Early fossil sponges offer a direct window onto the evolutionary emergence of animals, but insights are limited by the paucity of characters preserved in the conventional fossil record. Here, a new preservational mode for sponge spicules is reported from the lower Cambrian Forteau Formation (Newfoundland, Canada), prompting a re-examination of proposed homologies and sponge inter-relationships. The spicules occur as wholly carbonaceous films, and are interpreted as the remains of robust organic spicule sheaths. Comparable sheaths are restricted among living taxa to calcarean sponges, although the symmetries of the fossil spicules are characteristic of hexactinellid sponges. A similar extinct character combination has been documented in the Burgess Shale fossil Eiffelia. Interpreting the shared characters as homologous implies complex patterns of spicule evolution, but an alternative interpretation as convergent autapomorphies is more parsimonious. In light of the mutually exclusive distributions of these same characters among the crown groups, this result suggests that sponges exhibited an early episode of disparity expansion followed by comparatively constrained evolution, a pattern shared with many other metazoans but obscured by the conventional fossil record of sponges.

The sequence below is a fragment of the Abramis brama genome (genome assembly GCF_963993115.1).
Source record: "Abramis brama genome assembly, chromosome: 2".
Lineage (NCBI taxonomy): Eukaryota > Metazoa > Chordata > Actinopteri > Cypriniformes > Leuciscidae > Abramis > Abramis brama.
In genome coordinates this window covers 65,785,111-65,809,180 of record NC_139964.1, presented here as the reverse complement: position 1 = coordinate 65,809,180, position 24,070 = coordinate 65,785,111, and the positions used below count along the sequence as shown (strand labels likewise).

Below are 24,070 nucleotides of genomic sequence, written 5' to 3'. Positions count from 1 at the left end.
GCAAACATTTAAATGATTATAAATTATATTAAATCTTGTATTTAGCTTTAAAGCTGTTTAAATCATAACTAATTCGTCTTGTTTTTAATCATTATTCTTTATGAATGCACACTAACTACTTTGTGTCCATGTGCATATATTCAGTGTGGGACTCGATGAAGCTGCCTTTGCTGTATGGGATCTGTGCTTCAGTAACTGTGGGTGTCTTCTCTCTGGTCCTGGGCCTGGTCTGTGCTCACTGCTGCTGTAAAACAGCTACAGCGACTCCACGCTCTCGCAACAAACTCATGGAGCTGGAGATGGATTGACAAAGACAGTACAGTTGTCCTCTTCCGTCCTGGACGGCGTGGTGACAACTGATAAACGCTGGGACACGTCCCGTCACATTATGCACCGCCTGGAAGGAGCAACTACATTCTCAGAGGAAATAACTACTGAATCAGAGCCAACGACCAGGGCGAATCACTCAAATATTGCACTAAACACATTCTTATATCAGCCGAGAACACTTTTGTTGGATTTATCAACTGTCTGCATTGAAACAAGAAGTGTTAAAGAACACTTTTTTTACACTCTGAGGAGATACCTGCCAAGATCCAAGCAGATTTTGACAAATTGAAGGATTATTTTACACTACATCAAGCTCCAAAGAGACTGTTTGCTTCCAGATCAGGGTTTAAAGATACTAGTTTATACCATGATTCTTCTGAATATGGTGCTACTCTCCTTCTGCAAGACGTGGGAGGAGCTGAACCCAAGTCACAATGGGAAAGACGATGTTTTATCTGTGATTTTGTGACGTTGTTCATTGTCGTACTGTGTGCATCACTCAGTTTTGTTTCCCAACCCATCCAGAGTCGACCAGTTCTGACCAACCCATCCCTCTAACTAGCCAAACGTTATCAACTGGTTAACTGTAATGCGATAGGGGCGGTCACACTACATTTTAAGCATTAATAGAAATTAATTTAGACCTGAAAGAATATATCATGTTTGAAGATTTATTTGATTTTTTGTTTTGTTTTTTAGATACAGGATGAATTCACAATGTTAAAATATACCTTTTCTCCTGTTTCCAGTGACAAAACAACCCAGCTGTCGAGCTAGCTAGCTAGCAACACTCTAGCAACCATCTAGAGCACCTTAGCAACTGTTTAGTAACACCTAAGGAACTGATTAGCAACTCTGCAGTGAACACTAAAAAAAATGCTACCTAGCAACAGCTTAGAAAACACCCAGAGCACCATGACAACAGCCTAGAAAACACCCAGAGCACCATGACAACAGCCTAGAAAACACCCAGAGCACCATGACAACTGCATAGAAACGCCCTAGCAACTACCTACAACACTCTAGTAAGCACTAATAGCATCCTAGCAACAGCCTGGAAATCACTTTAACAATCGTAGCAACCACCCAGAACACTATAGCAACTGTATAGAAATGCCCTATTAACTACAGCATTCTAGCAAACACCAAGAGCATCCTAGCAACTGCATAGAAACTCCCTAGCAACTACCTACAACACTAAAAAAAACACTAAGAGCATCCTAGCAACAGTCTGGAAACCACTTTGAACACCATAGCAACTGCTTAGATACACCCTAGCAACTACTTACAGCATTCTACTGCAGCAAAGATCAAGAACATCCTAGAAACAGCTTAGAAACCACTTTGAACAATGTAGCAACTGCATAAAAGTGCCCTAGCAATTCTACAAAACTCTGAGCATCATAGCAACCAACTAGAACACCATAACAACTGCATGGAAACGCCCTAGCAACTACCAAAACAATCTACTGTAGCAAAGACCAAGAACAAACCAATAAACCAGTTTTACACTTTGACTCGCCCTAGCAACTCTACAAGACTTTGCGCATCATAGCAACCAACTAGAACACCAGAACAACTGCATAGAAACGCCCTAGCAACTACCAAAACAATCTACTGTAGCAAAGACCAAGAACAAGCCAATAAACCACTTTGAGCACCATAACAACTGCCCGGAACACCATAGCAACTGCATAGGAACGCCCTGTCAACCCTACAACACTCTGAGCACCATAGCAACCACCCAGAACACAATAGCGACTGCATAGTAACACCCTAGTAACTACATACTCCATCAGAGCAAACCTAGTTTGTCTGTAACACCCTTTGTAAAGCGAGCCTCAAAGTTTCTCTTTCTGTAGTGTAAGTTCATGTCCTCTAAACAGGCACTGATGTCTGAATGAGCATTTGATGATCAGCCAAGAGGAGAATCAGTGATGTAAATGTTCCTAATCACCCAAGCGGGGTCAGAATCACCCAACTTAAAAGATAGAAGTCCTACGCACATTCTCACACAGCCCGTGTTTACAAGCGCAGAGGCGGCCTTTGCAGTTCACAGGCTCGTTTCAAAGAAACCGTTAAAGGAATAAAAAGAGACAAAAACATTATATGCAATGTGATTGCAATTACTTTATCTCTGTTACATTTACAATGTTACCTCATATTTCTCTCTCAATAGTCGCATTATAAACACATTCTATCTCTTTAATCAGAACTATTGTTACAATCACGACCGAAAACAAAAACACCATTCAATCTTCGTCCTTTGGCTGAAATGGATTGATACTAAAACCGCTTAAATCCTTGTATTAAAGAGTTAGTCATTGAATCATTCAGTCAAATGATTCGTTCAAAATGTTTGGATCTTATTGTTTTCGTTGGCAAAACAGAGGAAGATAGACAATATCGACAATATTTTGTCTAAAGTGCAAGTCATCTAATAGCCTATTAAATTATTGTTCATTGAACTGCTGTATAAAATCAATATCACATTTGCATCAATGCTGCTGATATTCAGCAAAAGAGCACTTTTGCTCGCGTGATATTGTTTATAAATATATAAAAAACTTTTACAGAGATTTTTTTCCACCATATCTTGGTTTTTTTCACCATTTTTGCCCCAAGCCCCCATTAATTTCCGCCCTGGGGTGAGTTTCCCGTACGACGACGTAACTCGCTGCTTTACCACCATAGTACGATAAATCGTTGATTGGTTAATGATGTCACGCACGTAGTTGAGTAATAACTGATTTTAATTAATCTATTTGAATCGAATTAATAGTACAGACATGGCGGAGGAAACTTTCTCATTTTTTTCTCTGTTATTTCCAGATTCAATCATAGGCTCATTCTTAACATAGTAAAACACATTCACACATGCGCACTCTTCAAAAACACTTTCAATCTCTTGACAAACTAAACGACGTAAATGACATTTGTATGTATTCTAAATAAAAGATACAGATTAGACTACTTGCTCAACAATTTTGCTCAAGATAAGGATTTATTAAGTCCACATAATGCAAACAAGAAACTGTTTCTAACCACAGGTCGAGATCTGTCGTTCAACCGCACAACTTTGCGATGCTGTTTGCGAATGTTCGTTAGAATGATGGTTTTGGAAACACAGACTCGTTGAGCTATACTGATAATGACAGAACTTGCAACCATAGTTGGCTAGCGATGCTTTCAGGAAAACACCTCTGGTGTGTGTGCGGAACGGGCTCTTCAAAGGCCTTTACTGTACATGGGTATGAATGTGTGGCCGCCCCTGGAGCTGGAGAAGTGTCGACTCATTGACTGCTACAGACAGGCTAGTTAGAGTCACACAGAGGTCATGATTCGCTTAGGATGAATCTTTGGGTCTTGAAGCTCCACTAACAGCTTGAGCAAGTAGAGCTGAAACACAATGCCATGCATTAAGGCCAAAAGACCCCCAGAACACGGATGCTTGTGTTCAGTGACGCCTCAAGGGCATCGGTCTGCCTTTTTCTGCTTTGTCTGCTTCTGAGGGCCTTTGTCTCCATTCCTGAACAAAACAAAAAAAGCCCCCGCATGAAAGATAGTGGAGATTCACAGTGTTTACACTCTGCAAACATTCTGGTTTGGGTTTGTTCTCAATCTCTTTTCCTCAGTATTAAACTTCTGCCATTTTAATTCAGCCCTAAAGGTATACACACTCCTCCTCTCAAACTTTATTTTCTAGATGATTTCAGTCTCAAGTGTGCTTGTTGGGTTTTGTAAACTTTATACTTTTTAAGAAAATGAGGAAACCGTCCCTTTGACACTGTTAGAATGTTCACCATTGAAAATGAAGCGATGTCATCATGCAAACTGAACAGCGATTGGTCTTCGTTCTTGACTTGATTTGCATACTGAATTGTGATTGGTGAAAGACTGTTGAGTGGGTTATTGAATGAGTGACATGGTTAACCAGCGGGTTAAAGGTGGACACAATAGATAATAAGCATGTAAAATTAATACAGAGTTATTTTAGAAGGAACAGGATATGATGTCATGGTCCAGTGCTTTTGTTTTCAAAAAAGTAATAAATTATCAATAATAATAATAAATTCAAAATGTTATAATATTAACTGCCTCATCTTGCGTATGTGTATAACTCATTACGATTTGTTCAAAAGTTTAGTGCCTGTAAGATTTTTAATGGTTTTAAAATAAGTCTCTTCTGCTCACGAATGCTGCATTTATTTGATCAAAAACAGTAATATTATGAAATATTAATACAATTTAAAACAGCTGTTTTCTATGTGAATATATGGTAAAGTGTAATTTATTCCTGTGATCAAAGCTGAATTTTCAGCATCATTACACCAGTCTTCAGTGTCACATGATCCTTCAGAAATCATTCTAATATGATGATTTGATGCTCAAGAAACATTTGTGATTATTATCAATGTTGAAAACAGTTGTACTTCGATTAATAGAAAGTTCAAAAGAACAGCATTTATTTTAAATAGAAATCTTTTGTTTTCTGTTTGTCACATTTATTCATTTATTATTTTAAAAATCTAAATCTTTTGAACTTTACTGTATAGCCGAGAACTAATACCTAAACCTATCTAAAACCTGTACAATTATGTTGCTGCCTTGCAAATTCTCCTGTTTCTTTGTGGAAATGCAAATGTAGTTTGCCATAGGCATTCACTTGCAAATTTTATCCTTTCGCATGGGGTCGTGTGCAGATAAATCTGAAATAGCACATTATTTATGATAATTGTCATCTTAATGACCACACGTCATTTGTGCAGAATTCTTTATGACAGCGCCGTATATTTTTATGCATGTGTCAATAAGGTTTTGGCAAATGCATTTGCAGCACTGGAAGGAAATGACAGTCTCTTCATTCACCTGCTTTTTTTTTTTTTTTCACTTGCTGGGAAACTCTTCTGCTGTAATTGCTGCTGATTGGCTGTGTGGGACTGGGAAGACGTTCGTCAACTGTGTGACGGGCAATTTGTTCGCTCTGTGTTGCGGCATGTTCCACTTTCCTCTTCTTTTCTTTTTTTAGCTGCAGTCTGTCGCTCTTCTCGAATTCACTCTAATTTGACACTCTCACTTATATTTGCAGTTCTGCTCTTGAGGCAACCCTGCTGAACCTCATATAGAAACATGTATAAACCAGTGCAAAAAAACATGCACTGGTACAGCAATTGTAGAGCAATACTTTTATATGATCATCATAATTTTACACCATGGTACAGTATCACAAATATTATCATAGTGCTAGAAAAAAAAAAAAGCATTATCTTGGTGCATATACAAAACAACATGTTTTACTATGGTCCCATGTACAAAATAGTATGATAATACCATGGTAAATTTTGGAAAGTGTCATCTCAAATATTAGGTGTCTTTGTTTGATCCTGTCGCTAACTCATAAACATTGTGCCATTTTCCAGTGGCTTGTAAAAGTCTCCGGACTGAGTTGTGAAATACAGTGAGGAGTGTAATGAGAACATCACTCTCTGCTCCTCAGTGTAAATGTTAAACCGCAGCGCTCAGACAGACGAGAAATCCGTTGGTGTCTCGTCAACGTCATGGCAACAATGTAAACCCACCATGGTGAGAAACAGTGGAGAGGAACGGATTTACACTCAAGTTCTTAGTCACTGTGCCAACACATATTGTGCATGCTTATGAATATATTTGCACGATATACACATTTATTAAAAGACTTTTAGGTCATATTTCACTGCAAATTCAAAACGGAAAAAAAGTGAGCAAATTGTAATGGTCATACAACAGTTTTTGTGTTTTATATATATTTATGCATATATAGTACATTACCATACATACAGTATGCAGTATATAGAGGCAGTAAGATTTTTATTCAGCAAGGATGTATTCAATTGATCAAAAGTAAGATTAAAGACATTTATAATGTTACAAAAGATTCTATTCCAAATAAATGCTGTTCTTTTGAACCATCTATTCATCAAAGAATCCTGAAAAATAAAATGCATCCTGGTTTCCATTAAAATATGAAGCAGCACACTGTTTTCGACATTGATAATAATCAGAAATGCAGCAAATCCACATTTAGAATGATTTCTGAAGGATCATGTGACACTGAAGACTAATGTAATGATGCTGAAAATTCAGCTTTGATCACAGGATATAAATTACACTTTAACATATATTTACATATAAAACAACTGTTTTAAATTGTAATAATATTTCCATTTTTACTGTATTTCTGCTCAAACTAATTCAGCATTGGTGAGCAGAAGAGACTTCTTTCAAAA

Fossil sponges provide a crucial, direct view onto early animal evolution. Molecular phylogenetic hypotheses of metazoan relationships can be tested against extinct character combinations (Botting & Butterfield 2005) and insights from palaeontology and biochemistry are revealing details of spiculogenesis, with implications for evolutionary biology and biomimetics alike (Ehrlich et al. 2010). Key outstanding questions are the inter-relationships of major living sponge clades (Hexactinellida, Demospongiae, Calcarea and Homoscleromorpha) and whether the various systems of sponge biomineralization are homologous (Sperling et al. 2007, 2010). A hindrance to the phylogenetic and histological resolution of early fossil sponges, however, is that preserved characters are generally limited to isolated, mineral elements of sponge skeletons. Here I describe an assemblage of early Cambrian sponge spicules that exhibit the carbonaceous composition of calcarean-type spicule sheaths, but hexactinellid-type morphology. This extinct character combination suggests a reconsideration of spicule homologies, with implications for broad-scale patterns in early metazoan evolution.